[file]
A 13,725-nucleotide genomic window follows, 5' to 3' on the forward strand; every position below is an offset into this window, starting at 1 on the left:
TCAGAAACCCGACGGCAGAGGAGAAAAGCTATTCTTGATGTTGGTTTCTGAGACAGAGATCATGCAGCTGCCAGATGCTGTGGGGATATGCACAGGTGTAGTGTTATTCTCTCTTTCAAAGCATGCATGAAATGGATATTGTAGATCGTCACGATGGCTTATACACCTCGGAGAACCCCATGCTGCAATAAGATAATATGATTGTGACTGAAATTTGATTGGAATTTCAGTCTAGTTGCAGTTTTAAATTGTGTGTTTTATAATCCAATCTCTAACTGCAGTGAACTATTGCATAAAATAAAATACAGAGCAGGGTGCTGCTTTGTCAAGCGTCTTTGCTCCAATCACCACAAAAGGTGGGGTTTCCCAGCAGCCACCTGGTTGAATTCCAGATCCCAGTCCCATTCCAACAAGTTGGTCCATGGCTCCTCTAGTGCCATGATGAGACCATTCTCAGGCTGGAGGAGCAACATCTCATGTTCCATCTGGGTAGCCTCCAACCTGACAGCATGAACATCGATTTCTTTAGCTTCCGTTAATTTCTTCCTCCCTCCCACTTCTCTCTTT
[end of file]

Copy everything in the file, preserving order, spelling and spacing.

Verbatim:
A 13,725-nucleotide genomic window follows, 5' to 3' on the forward strand; every position below is an offset into this window, starting at 1 on the left:
TCAGAAACCCGACGGCAGAGGAGAAAAGCTATTCTTGATGTTGGTTTCTGAGACAGAGATCATGCAGCTGCCAGATGCTGTGGGGATATGCACAGGTGTAGTGTTATTCTCTCTTTCAAAGCATGCATGAAATGGATATTGTAGATCGTCACGATGGCTTATACACCTCGGAGAACCCCATGCTGCAATAAGATAATATGATTGTGACTGAAATTTGATTGGAATTTCAGTCTAGTTGCAGTTTTAAATTGTGTGTTTTATAATCCAATCTCTAACTGCAGTGAACTATTGCATAAAATAAAATACAGAGCAGGGTGCTGCTTTGTCAAGCGTCTTTGCTCCAATCACCACAAAAGGTGGGGTTTCCCAGCAGCCACCTGGTTGAATTCCAGATCCCAGTCCCATTCCAACAAGTTGGTCCATGGCTCCTCTAGTGCCATGATGAGACCATTCTCAGGCTGGAGGAGCAACATCTCATGTTCCATCTGGGTAGCCTCCAACCTGACAGCATGAACATCGATTTCTTTAGCTTCCGTTAATTTCTTCCTCCCTCCCACTTCTCTCTTT